Twenty-five years ago, the idea that you'd use an application on a mobile device to pay for a cup of coffee was beyond imagination. Today, not only is that type of transaction possible, but it's become commonplace. Put it this way: Financial technology—simply referred to as fintech—has changed the way people bank and will continue to do so.
"Fintech is improving the banking experience in so many ways, and it's only going to accelerate," says Secil T. Watson, Head of Digital Solutions for Business at Wells Fargo Bank. Transactions that once took days or weeks now take minutes, or less.
Wells Fargo is using fintech—a term that refers both to the tools that make banking more efficient and convenient for customers and to the industry of start-ups and firms that help us do that—across the company.
Here are five examples of where fintech is in use today, and where it's headed.
Fintech advancement #1: Biometric authentication
What is it? A better way to verify identity, using unique biological characteristics such as fingerprints, eyes, voice, and facial features.
What can it do? Allows access to secure information and transactions in a more convenient and secure way.
The bottom line: "The day is coming when we will eliminate passwords," Watson says. "They can be stolen, hacked, forgotten—they have all sorts of issues. Your voice, your fingerprint, your eyes: These are all you. They are secure and more convenient."
Fintech advancement #2: Advanced analytics
What is it? The ability to gather, organize, and interpret huge amounts of data.
What can it do? Allow very fast, thorough studies of a set of actions—or transactions—to find anomalies and patterns that can be used to improve service or make predictions.
The bottom line: This is currently in use across our business to improve operations and customer service. One example of many: Using analytics to flag unusual activity, such as email scams, and alert customers.
Fintech advancement #3: Artificial intelligence (AI)
What is it? Broadly, the capability of a computer to imitate human intelligence through machine learning, natural language processing, analytics, and automation.
What can it do? Right now, its impact is most felt in making systems more efficient; in providing deep analysis of lots of data, in communication tools such as chatbots, and in some investment tools.
The bottom line: "Chatbots are an example of AI making banking more efficient, personalized, and even secure," Watson says. "AI has made—and will make—our staff more efficient and smarter, and will improve the customer experience with better service." Watson also envisions a day when loan decisions could be made instantaneously thanks to AI.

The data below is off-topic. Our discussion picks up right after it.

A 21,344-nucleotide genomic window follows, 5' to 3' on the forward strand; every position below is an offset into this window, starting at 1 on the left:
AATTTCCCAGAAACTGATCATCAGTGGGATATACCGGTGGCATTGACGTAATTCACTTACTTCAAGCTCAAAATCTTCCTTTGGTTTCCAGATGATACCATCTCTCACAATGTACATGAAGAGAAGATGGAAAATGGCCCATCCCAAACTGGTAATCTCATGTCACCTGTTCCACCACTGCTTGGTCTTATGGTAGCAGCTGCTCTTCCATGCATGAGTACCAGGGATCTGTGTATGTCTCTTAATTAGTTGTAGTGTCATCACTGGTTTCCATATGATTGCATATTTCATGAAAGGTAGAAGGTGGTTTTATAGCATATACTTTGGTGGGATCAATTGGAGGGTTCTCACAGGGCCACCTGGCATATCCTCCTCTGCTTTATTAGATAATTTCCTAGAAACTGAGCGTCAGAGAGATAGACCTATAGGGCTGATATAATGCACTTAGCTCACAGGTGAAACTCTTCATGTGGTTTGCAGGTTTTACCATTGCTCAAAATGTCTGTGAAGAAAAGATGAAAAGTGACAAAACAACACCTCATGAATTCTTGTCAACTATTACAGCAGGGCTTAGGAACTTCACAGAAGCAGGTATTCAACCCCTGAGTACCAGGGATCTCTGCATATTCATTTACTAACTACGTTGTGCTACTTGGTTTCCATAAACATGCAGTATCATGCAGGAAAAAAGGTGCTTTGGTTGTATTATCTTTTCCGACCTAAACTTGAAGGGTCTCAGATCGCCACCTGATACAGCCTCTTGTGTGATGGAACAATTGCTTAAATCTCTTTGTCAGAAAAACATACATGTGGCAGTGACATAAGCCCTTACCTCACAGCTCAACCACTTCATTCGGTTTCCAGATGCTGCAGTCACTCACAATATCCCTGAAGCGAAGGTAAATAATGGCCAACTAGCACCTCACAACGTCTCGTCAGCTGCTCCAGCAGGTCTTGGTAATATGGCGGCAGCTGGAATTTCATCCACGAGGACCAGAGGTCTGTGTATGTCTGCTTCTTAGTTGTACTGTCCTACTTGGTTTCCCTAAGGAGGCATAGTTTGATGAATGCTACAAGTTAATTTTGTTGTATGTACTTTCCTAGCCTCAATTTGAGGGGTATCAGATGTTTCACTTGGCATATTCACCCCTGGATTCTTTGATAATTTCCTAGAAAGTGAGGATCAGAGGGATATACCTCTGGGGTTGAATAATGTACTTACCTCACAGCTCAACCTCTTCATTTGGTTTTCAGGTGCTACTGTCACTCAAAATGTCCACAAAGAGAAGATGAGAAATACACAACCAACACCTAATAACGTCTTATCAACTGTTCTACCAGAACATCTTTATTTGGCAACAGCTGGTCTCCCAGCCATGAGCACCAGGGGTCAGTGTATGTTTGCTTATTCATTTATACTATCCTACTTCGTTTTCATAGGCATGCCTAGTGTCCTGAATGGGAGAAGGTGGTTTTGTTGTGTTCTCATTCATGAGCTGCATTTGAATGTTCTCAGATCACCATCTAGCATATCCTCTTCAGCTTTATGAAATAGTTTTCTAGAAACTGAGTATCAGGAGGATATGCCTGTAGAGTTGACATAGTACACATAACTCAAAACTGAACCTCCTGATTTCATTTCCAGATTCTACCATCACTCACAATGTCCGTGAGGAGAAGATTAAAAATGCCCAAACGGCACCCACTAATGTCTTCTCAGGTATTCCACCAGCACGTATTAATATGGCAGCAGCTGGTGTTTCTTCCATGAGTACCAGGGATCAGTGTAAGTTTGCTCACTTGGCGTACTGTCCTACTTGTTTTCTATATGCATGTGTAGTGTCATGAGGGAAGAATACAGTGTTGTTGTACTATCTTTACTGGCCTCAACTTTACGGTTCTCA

Fintech advancement #4: Application programming interfaces (APIs)
What is it? Software code that allows independent systems to communicate with each other, seamlessly and securely.
What can it do? Share information, speed up payments and settlements, and improve the delivery of information on (and about) branch and ATM locations.
The bottom line: "We have a lot of APIs that we're using, and even more that we're developing," Watson says. "APIs make it easier to communicate electronically and share data within the bank, with our customers, and with our fintech partners." One example: Customers who use account aggregation services for financial planning don't have to provide their passwords to third parties that utilize an API with Wells Fargo Bank to share their banking data. These programs can access transaction data with the customer's consent directly from the bank, and much more securely—through an API.
Fintech advancement #5: Distributed ledger technology (DLT)
What is it? A shared platform that creates a trusted source of data directly between transacting parties in network. Blockchain is just one example.
What can it do? Allow real-time clearing and settlement, eliminating intermediaries, reconciliations, and delays in financial transactions.
The bottom line: "It's still in its infancy, with issues around scalability and information security, but in Innovation Research and Development, we are experimenting with how it could allow us to digitize and share standardized data, remove reconciliation processes, and obtain greater transparency among transacting parties," says Laura Fontana, Strategy Consultant at Wells Fargo Bank and leader of the DLT program in the Innovation Group. "Many banking services are rife with non-standard data, manual documentation and multiple system hops or third parties that contribute to the lag and risk in the settlement of a transaction. A distributed application and real time shared data network could make anything from payments, trades, loan closing and syndications, or any finance agreements more instant, transparent and assured."